Nairobi – Allegations that Ethiopian forces captured and killed Sudanese troops in a contested area along their border – charges denied by Addis Ababa – have revived a decades-old dispute over the fertile land.
The brinkmanship over Al-Fashaqa has alarmed regional leaders and fed into wider tensions between the rival powers of Sudan and Ethiopia over land and water in the Horn of Africa.
Khartoum announced on Monday it would recall its ambassador to Addis Ababa after accusing Ethiopia’s army of executing seven Sudanese soldiers and a civilian during a clash in Al-Fashaqa last week.
Sudan said the soldiers were “kidnapped from Sudanese territories” on June 22, taken into Ethiopia, and later “killed and their bodies publicly maimed”.
During a visit to the contested zone claimed by both countries, Sudan’s military leader Abdel Fattah al-Burhan instructed soldiers “to not allow any new movements or encroachments” on their soil.
The army, which has been in power since a coup in October 2021, vowed that the “perfidious act will not pass”.
Ethiopia’s army hit back, denying any role whatsoever in the killings, and vowing to drive Sudanese forces off any seized land if ordered.
Addis Ababa said the casualties resulted from a skirmish with a local militia and accused Sudanese forces of violating Ethiopian territory.
As the sabre-rattling intensified, the African Union and a grouping of regional leaders called for cool heads to prevail.
Ethiopian Prime Minister Abiy Ahmed issued an appeal in Arabic for calm and restraint “for the sake of our shared interests and good-neighbourliness”.
It is far from the first bloody incident in the restive strip of fertile land along the shared border.
In November, Sudan’s armed forces said six soldiers were killed in an attack by armed groups and militias linked to the Ethiopian military in Al-Fashaqa, allegations Addis Ababa again denied.
Blood and soil
Arguments over Al-Fashaqa, between two rivers where Ethiopia’s Amhara and Tigray regions meet Sudan’s Gedaref state, date back to colonial times.
Al-Fashaqa covers some 12 000 square km (4 630 square miles), but analysts point to a flashpoint zone directly along the border, covering some 250 square km (just under 100 square miles).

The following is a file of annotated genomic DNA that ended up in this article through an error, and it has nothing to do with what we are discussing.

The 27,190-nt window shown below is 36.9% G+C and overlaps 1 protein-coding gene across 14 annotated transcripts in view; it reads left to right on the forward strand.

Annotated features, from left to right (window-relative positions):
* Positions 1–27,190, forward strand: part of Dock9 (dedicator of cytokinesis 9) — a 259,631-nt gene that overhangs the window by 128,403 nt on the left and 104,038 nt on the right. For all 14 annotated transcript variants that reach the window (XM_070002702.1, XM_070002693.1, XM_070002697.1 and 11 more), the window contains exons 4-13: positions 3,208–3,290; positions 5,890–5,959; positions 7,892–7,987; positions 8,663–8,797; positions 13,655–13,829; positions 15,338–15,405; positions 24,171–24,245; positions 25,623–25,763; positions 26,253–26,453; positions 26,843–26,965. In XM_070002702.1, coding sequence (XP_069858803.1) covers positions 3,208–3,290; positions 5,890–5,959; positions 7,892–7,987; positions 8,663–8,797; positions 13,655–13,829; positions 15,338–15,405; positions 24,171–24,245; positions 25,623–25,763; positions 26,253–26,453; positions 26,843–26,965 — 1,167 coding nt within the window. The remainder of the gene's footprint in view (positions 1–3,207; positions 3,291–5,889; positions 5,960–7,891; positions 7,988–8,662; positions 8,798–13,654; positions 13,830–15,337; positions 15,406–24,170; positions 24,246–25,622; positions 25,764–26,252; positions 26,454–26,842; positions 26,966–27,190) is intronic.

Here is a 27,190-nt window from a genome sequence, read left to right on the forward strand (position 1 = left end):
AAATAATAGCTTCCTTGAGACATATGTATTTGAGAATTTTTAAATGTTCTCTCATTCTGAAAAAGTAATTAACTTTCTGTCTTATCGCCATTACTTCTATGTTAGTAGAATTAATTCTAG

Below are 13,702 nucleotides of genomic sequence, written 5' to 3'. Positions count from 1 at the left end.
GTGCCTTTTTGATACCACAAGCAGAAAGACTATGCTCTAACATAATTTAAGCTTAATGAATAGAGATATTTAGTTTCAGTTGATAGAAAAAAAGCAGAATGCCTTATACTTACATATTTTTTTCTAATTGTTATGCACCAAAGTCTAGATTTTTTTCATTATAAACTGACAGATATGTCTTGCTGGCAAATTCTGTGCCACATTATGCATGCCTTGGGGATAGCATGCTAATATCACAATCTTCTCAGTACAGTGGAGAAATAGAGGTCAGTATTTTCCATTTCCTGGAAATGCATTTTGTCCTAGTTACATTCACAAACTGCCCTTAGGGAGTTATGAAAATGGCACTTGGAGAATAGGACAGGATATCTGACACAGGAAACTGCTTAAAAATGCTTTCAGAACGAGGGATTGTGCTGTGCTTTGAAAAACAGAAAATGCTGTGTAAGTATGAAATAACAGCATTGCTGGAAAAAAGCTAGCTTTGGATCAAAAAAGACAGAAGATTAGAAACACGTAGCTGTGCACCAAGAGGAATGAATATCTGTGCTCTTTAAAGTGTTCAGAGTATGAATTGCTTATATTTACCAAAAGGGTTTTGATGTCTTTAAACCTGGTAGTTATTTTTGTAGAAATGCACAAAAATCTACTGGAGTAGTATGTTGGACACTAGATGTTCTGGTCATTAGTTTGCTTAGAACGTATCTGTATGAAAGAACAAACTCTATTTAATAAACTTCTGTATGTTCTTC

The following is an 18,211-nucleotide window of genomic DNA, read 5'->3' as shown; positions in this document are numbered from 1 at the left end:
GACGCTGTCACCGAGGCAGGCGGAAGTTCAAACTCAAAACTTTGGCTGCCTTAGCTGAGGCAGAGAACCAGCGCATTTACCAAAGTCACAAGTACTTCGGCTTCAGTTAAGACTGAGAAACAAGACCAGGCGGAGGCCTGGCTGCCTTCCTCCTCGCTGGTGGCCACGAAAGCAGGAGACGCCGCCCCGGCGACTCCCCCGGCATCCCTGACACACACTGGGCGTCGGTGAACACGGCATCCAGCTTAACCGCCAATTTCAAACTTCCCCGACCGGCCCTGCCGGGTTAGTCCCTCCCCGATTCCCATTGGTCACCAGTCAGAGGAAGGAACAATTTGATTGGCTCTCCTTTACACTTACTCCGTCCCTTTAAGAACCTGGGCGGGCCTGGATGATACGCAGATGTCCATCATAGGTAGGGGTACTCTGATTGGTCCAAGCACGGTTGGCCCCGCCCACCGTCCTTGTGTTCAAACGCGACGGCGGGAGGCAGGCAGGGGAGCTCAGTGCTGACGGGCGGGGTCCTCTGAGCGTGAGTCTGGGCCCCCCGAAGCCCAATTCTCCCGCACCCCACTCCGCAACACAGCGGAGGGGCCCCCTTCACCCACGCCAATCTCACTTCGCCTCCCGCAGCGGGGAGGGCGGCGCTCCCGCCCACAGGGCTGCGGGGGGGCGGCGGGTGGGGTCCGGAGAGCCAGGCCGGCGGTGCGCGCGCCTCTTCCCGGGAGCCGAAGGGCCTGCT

Treaties signed over a century ago during the colonial era drew the international boundary east of Al-Fashaqa, giving the land to Sudan.
But in the intervening decades, thousands of Ethiopian farmers have grown crops there during the rainy season, despite being periodically expelled by Sudanese forces.
Relations between Khartoum and Addis Ababa nosedived in 1995 after a failed attempt to assassinate Egypt’s then-president Hosni Mubarak while he visited Addis Ababa.
Ethiopia blamed Sudan for the attack and sent forces into Al-Fashaqa.
Since then, thousands of Ethiopian farmers have settled in the area, farming and paying taxes to Ethiopia.
Talks between Khartoum and Addis Ababa over the years have never produced a final deal on a border.
War and water
Al-Fashaqa borders Ethiopia’s troubled Tigray region, where deadly conflict erupted in November 2020 between federal forces and the Tigray People’s Liberation Front (TPLF).
The fighting sent tens of thousands of Ethiopian refugees fleeing into Sudan, exacerbating tensions between the two states.
Abiy has leaned heavily on security forces from his country’s Amhara region during the fighting, which has reached a stalemate as diplomats push for peace talks.
Many Amhara officials view Al-Fashaqa as rightfully theirs, and some analysts fear Abiy will struggle to rein in their territorial ambitions.
Sudan and Ethiopia both face daunting domestic economic and political challenges.
Aside from Tigray, Ethiopia faces internal unrest including in the Benishangul-Gumuz and Oromia regions.
Sudan has been under military control since October when Burhan took power in a coup, and mass street protests demanding a path to civilian rule have been violently broken up.
The border dispute over farming land also stirs anxieties over resources between the rivals, particularly stoked by Ethiopia’s mega dam on the Blue Nile.
Sudan believe the Grand Ethiopian Renaissance Dam threatens its water supply and along with Egypt, another downstream country, is pushing for a binding deal over its filling and operation.
Ethiopia has resisted pressure, and in February said it had begun producing electricity at the dam.